Development and application of a low volume, increased throughput in vitro model simulating the passage through small intestine
Research output: Book/Report › Ph.D. thesis › Research
The gastrointestinal tract (GIT) is an organ system responsible for food digestion,absorption of nutrients and the expelling of waste. Due to a high demand for testing theintestinal faith of pharmaceutical and bioactive food formulations, there is great interestfrom food, bioscience and pharmaceutical industries to simulate this complex system.Human intervention studies are still the golden standard for digestion simulation, but theyare hampered by high costs, difficulties in accessing samples (especially for continuousmonitoring) and ethical constrains. To address these issues, different in vivo models ofanimals have been developed. Despite the many advantages, they have serious drawbacks,since results obtained by such methods cannot be directly extrapolated to humans.Moreover, according to the 3Rs framework (Replacement, Reduction and Refinement), theusage of animals in experimental studies should be reduced and, if possible, replaced.Consequently, a variety of in vitro GIT models have been developed, which aim atcircumventing these challenges. However, all existing dynamic in vitro GIT models arelimited by high working volumes and low throughput, which renders any screening effortvirtually impossible, and the lack of technical replicates reduces the statistical strength ofresults. This work presents current knowledge about available GIT simulation tools and areview on existing in vitro models. Furthermore, it describes the development of a lowvolume increased throughput in vitro model of the small intestine (duodenum, jejunum,ileum) as a screening platform for the study of food digestibility, intestinal survival ofprobiotics and absorption of drugs and small nutrients.The GIT harbours a vast number of microorganisms called the gut microbiota.These bacteria are unevenly distributed along the GIT, ranging from 101-103 cells/g in thestomach, through 103-108 cells/g in the small intestine and up to 1012 cells/g in the colon.In the last decade, numerous studies have been conducted focussing on the faecalmicrobiota composition and its impact on the host health. The microbiota inhabiting thesmall intestine was largely overlooked, although recent studies imply it might play a majorrole in digestion processes. One of the focal areas of this project was hence to develop asimulated small intestine microbiota consortium to be incorporated into the in vitro modelof the small intestine.In order to evaluate the usefulness of the developed in vitro model for simulatingthe small intestine passage, the survival of three Lactobacillus sp. strains was tested, andthe obtained results were compared with previously reported values. We also studied howdifferent feeding conditions (fed, fasted) and the presence of small intestine microbiotainfluence intestine persistence of probiotic bacteria. In the same manuscript, we describedfor the first time the fully functional in vitro model prototype called “The SmallestIntestine (TSI)”. The model proved to be a cost-efficient, fast and reproducible method forthe simulation of the passage through the small intestine.Subsequently, TSI was implemented to investigate the viability ofmicroencapsulated Akkermansia muciniphila and Lactobacillus plantarum during passagethrough in vitro simulated upper GIT. The survival of coated and naked cells in the smallintestine was investigated in both fed and fasted conditions in the TSI model. Resultsindicated a protective effect of xanthan/gellan gum for L. plantarum and decreasedviability of coated A. muciniphila due to the desiccation effect of coating, which probablycaused leakage of the cell membrane.In another study, we investigated the persistence and performance of abacteriophage cocktail targeting Escherichia coli DSM 1058 in the small intestine andcompared its impact on the simulated small intestine microbiota with a broad-spectrumantibiotic. Tested bacteriophages were not affected by bile salts or pancreatic juice andmaintained their efficiency towards the targeted bacteria. Moreover, the phage cocktailhad only minor impact on the small intestine microbiota, contrary to the antibiotic, whichcaused collateral damage killing 90% of all bacteria.In the fourth manuscript, we presented the flexibility of the TSI model by adoptingit to simulate the passage through the upper intestine (stomach and small intestine) of apiglet. Following these adjustments, we tested intestinal behaviour and survival of threeBacillus sp. strains in the form of spores and vegetative cells. We reported sufficientsurvival of bacilli spores and, for some strains, observed a round of germination and resporulationduring the passage. Moreover, we proved that Bacillus sp. need to beadministrated in the form of spores to reach their site of action in the small intestine.A comprehensive understanding of the challenges associated with the modelling ofthe small intestine conditions as well as advantages and weaknesses of implementation ofin vitro models are presented in this dissertation. The development of the TSI model is thenext step towards a simple and cost-efficient benchtop GIT model with high screeningpossibilities, which will allow reducing the usage of live animals in experimental studies.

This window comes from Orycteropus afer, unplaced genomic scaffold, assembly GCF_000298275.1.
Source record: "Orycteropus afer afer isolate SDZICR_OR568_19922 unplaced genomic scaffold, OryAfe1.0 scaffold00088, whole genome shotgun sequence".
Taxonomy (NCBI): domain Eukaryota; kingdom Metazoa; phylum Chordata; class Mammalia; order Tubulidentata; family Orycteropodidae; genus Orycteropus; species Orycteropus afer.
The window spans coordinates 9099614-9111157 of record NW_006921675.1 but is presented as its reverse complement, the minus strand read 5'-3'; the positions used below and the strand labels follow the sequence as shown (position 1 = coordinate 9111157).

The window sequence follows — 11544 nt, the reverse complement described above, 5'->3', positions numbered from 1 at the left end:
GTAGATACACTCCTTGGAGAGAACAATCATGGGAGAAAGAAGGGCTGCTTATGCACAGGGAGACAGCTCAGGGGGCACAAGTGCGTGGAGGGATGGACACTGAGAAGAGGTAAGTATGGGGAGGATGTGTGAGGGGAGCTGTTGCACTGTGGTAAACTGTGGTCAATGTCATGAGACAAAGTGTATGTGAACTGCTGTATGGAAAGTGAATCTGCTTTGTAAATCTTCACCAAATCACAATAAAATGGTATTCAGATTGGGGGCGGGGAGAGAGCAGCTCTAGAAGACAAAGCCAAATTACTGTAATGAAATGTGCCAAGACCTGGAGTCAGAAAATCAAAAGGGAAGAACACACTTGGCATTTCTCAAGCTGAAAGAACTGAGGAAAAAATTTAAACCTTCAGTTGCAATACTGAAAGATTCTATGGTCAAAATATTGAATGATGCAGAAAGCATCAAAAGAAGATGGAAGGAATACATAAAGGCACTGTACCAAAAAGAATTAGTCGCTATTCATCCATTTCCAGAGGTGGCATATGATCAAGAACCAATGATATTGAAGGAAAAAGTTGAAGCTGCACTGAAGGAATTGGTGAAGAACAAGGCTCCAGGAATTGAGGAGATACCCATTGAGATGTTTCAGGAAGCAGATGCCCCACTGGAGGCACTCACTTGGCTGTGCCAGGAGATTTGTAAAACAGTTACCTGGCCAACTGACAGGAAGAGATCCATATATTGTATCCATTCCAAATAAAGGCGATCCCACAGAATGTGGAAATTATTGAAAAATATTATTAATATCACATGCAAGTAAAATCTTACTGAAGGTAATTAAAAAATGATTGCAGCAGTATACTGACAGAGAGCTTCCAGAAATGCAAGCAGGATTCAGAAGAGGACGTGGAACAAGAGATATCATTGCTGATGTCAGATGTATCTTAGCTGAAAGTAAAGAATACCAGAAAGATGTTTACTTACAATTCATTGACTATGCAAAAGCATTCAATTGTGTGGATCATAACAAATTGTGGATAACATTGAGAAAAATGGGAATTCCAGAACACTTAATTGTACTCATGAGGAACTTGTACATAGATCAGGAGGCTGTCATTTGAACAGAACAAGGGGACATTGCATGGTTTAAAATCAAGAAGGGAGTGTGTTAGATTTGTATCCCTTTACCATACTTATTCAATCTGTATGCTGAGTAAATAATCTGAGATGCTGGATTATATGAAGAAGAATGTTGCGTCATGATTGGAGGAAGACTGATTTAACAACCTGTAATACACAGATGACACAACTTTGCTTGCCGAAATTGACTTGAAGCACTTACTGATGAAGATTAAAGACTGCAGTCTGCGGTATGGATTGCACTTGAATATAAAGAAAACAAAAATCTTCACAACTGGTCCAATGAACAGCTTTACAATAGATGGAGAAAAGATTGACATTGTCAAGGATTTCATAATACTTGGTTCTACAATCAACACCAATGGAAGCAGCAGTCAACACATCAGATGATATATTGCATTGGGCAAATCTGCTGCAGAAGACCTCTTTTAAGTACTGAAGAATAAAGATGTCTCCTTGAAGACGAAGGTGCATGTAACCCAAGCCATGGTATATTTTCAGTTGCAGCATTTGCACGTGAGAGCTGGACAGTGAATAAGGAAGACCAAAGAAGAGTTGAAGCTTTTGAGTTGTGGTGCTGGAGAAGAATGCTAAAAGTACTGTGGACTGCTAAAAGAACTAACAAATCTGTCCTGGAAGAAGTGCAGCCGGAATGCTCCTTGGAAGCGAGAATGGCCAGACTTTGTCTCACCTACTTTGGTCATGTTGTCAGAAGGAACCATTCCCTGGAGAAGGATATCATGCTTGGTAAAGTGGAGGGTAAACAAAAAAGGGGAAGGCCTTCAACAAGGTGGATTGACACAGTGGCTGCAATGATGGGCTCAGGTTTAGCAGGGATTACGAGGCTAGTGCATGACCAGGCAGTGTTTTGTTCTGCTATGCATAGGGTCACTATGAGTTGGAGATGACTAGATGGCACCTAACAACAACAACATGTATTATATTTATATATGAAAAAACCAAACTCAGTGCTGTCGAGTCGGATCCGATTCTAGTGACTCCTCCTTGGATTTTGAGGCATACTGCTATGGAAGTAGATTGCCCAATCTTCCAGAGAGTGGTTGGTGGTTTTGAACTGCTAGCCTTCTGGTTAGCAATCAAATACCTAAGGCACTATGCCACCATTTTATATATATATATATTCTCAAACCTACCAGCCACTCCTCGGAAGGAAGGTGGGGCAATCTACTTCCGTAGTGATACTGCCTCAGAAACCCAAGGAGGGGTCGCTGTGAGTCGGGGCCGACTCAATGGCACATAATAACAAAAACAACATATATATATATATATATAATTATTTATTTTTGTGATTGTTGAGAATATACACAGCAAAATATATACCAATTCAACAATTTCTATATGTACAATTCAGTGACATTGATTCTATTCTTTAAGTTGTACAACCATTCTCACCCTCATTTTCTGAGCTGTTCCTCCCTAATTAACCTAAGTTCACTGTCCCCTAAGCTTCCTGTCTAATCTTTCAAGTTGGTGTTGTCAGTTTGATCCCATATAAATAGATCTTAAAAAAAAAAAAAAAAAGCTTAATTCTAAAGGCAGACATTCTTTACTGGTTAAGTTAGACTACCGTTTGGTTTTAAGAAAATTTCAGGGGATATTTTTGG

|Publisher||Department of Food Science, Faculty of Science, University of Copenhagen|
|Number of pages||176|
|Publication status||Published - 2017|